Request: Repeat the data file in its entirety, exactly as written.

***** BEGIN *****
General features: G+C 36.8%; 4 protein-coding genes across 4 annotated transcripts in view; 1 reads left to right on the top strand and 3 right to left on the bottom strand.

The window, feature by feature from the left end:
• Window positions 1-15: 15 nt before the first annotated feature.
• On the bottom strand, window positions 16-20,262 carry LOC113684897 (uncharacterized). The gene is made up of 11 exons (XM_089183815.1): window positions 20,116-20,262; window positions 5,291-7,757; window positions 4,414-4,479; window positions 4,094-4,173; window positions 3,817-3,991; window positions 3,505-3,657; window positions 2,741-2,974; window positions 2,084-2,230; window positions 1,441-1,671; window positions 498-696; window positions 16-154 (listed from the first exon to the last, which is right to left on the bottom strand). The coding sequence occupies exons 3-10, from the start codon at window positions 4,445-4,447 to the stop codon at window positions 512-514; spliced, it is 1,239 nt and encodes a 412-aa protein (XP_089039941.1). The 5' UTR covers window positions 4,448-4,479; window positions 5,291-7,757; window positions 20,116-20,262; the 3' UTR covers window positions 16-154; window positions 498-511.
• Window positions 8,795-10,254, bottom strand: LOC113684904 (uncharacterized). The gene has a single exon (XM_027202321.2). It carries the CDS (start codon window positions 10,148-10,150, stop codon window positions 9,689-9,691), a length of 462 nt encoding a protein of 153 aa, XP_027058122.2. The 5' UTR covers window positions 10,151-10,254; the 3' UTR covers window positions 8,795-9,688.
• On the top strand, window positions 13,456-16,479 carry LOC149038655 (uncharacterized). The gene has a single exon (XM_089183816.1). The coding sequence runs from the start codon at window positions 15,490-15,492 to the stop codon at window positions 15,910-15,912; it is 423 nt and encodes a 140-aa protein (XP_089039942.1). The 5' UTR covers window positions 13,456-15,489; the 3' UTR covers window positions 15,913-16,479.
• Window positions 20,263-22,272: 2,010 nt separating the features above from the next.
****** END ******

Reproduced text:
General features: G+C 36.8%; 4 protein-coding genes across 4 annotated transcripts in view; 1 reads left to right on the top strand and 3 right to left on the bottom strand.

The window, feature by feature from the left end:
• Window positions 1-15: 15 nt before the first annotated feature.
• On the bottom strand, window positions 16-20,262 carry LOC113684897 (uncharacterized). The gene is made up of 11 exons (XM_089183815.1): window positions 20,116-20,262; window positions 5,291-7,757; window positions 4,414-4,479; window positions 4,094-4,173; window positions 3,817-3,991; window positions 3,505-3,657; window positions 2,741-2,974; window positions 2,084-2,230; window positions 1,441-1,671; window positions 498-696; window positions 16-154 (listed from the first exon to the last, which is right to left on the bottom strand). The coding sequence occupies exons 3-10, from the start codon at window positions 4,445-4,447 to the stop codon at window positions 512-514; spliced, it is 1,239 nt and encodes a 412-aa protein (XP_089039941.1). The 5' UTR covers window positions 4,448-4,479; window positions 5,291-7,757; window positions 20,116-20,262; the 3' UTR covers window positions 16-154; window positions 498-511.
• Window positions 8,795-10,254, bottom strand: LOC113684904 (uncharacterized). The gene has a single exon (XM_027202321.2). It carries the CDS (start codon window positions 10,148-10,150, stop codon window positions 9,689-9,691), a length of 462 nt encoding a protein of 153 aa, XP_027058122.2. The 5' UTR covers window positions 10,151-10,254; the 3' UTR covers window positions 8,795-9,688.
• On the top strand, window positions 13,456-16,479 carry LOC149038655 (uncharacterized). The gene has a single exon (XM_089183816.1). The coding sequence runs from the start codon at window positions 15,490-15,492 to the stop codon at window positions 15,910-15,912; it is 423 nt and encodes a 140-aa protein (XP_089039942.1). The 5' UTR covers window positions 13,456-15,489; the 3' UTR covers window positions 15,913-16,479.
• Window positions 20,263-22,272: 2,010 nt separating the features above from the next.